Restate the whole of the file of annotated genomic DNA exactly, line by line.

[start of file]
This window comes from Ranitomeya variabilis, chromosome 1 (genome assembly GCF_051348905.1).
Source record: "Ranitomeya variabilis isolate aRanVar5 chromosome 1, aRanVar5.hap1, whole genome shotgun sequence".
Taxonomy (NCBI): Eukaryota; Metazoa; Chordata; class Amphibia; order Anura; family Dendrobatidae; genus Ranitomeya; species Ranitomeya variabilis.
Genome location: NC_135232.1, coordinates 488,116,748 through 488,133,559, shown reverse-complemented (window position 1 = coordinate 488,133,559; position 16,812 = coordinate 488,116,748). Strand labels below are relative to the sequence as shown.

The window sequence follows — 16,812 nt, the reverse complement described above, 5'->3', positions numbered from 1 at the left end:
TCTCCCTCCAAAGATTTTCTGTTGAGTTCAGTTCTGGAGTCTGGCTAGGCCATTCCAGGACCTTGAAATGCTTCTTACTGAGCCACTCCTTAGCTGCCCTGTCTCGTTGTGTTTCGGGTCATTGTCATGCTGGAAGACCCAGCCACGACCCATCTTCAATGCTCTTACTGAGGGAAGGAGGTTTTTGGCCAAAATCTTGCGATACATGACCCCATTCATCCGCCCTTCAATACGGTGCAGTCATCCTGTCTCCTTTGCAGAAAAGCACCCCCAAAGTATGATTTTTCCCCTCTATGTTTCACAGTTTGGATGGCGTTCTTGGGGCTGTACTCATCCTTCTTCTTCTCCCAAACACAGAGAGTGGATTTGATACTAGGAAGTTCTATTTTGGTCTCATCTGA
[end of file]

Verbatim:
This window comes from Ranitomeya variabilis, chromosome 1 (genome assembly GCF_051348905.1).
Source record: "Ranitomeya variabilis isolate aRanVar5 chromosome 1, aRanVar5.hap1, whole genome shotgun sequence".
Taxonomy (NCBI): Eukaryota; Metazoa; Chordata; class Amphibia; order Anura; family Dendrobatidae; genus Ranitomeya; species Ranitomeya variabilis.
Genome location: NC_135232.1, coordinates 488,116,748 through 488,133,559, shown reverse-complemented (window position 1 = coordinate 488,133,559; position 16,812 = coordinate 488,116,748). Strand labels below are relative to the sequence as shown.

The window sequence follows — 16,812 nt, the reverse complement described above, 5'->3', positions numbered from 1 at the left end:
TCTCCCTCCAAAGATTTTCTGTTGAGTTCAGTTCTGGAGTCTGGCTAGGCCATTCCAGGACCTTGAAATGCTTCTTACTGAGCCACTCCTTAGCTGCCCTGTCTCGTTGTGTTTCGGGTCATTGTCATGCTGGAAGACCCAGCCACGACCCATCTTCAATGCTCTTACTGAGGGAAGGAGGTTTTTGGCCAAAATCTTGCGATACATGACCCCATTCATCCGCCCTTCAATACGGTGCAGTCATCCTGTCTCCTTTGCAGAAAAGCACCCCCAAAGTATGATTTTTCCCCTCTATGTTTCACAGTTTGGATGGCGTTCTTGGGGCTGTACTCATCCTTCTTCTTCTCCCAAACACAGAGAGTGGATTTGATACTAGGAAGTTCTATTTTGGTCTCATCTGA